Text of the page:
Advantage #2: Transparency
Open source code provides open access to anyone. Not only does this make the customization easier, it also reinforces the companies’ independence toward the proprietary world. As outlined earlier, by publishing core code and the basic modules under open source licenses, vendors offer the developer community the opportunity to improve their products and make these improvements available to everybody. Given open access to the code, companies can easily and quickly adapt solutions to their needs, eliminating the necessity for expensive outsourced customization projects. Thanks to the community environment of editors, companies benefit from the integration jobs developed by other companies or individuals.
Advantage #3: Cost Savings
Numerous debates have highlighted the differences between open source and free software. Even in instances where open source software offers a free access license, it is not a clear indication that the project has no costs associated with it. As in any ROI or TCO analysis, the license cost is only one element of a whole: deployment, training, materials, integration should also be considered. Although the cost savings have attracted most companies to use these technologies, it is not the main argument in favor of open source. As we have just discussed, open source is also a choice of architecture, transparency, and reliability. However, if we look at the license cost of traditional proprietary offerings in the data integration field – a field that I know well – the final savings can reach tens, even hundreds of thousands of dollars. This does not even take into account the complexity of these price systems (number of processors, number of different source and target systems), which maintain a voluntary vagueness, strengthening the feeling for the user of being chained.
See Next Page for Advantages #4 and #5
This need for interoperability was the founding principle of the Open Solutions Alliance, a consortium of vendors of open source solutions, whose goal is to promote interoperability as a way to deploy more broadly open solutions in enterprises.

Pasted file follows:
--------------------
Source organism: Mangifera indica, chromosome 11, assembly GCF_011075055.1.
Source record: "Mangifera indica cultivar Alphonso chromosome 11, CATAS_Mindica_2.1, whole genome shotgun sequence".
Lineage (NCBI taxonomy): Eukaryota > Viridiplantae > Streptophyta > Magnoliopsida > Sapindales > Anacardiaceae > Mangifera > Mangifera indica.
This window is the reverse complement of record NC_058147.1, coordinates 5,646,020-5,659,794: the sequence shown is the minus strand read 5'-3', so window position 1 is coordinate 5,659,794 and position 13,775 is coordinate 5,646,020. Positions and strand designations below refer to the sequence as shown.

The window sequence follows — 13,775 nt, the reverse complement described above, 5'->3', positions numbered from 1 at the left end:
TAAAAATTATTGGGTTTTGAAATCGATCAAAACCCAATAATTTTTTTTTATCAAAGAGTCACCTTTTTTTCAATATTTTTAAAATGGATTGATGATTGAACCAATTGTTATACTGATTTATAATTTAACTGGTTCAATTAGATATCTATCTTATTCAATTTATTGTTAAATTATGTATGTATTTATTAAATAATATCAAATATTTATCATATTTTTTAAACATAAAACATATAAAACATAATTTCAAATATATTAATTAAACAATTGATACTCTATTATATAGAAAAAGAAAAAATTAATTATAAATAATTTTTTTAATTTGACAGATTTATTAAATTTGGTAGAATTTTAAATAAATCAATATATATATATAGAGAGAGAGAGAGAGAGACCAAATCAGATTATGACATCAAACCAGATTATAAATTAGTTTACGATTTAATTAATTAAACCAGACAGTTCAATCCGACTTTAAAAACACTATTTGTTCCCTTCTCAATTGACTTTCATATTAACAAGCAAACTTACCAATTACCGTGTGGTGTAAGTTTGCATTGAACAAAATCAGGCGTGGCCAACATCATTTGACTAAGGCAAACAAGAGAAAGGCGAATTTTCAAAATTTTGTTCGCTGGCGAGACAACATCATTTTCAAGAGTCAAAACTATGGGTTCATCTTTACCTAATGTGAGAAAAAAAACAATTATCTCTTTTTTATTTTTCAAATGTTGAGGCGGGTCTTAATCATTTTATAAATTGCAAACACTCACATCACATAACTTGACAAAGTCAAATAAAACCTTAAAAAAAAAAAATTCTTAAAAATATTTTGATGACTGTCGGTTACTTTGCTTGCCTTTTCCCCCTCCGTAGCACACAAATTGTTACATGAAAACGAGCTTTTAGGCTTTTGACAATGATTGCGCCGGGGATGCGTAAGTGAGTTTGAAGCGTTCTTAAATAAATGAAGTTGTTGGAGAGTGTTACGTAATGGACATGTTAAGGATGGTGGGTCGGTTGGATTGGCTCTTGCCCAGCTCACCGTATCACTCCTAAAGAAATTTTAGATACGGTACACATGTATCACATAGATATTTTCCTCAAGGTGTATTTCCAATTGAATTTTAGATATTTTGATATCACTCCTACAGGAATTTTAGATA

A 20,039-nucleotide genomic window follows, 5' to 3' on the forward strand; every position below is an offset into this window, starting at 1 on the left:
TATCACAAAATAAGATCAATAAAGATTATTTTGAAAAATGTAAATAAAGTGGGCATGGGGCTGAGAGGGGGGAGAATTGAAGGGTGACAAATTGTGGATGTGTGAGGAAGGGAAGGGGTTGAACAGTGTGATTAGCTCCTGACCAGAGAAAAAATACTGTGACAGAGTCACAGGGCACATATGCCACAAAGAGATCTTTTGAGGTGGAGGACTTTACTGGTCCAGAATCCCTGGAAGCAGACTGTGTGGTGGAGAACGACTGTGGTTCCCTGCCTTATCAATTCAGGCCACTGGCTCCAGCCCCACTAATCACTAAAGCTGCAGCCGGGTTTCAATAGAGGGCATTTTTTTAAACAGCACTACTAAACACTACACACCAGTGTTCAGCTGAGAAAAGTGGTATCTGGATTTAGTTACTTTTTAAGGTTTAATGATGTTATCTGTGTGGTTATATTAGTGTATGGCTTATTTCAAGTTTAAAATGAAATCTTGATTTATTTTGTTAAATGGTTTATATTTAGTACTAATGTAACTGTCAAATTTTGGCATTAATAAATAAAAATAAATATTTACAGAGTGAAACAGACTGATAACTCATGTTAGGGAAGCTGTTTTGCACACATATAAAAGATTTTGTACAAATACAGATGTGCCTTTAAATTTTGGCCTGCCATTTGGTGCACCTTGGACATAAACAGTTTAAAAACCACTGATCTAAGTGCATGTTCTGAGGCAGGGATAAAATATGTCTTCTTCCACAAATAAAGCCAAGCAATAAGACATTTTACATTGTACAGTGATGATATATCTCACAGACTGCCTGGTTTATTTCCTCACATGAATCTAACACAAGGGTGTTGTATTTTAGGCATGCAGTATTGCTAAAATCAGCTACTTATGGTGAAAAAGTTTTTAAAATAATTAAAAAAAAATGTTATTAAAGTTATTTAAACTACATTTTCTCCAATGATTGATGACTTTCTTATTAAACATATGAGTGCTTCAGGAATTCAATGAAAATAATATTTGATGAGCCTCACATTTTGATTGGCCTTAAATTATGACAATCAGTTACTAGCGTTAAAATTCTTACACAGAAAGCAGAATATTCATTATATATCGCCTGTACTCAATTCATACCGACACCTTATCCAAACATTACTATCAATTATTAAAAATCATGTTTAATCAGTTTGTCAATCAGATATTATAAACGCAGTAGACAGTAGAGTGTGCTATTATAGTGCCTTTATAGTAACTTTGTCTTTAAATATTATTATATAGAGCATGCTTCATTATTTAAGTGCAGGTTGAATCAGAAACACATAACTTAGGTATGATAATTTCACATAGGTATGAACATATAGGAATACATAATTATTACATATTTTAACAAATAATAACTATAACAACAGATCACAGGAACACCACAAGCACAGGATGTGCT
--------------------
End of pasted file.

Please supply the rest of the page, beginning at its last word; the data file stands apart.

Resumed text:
Advantage #5: A Massive Adoption by Students
Open source solutions are available more and more in engineering schools and universities. In addition to the volunteer and budgetary aspects, which are widely viewed as key development factors of open source, relationships with other university associations strengthens the student’s commitment to this type of technology. This reflects a new reality: Engineers around the world dream of software independence, and curriculums include many technical classes that are based on expert usage of IT tools promoting open source offerings. Students appreciate the fact that they are able to see “under the hood,” further argument in support of free technologies.
Many other advantages are offered to open source users. The community spirit is revered. We have already outlined the exchanges on technical issues (support) between vendors and the community. These exchanges facilitate the dialog about the global quality of solutions. Another valuable community tool is the direct exchange between users. Professionals from various sectors, countries, and cultural backgrounds are able to discuss and share their points of view, something proprietary editors rarely have the resources to monitor within their customer base.
Another advantage often cited is the reduction of the strain on resources. Indeed, open source solutions do not generally need high-performance systems to deliver great performance, but they can contribute to leveraging existing systems. This is in addition to the already analyzed economical advantages.
And the Drawbacks?
The main drawbacks that are commonly linked with open source solutions are slowly disappearing. Traditional arguments include its integration in critical environments, the lack of specialized resources and questions regarding the total cost of ownership. The main argument in the past has been the sustainability of open source. Today, however, the natural evolution of successful open solutions, the technical support benefits from well-established structures in addition to successful service providers that have set a precedent for reliability and longevity have changed these perceptions. Besides, as we have seen, open source editors are receiving increasing support from private investors and venture capital.
The future looks bright. Open source software will continue to improve as the community keeps growing. Open source is entrenched in companies, government agencies, non-profit organizations – with even more widespread adoption on the horizon. In less than five years, many open source companies have moved from marginal positions to being some of the most established players alongside prestigious companies and institutions.
© 2008 SYS-CON Media Inc.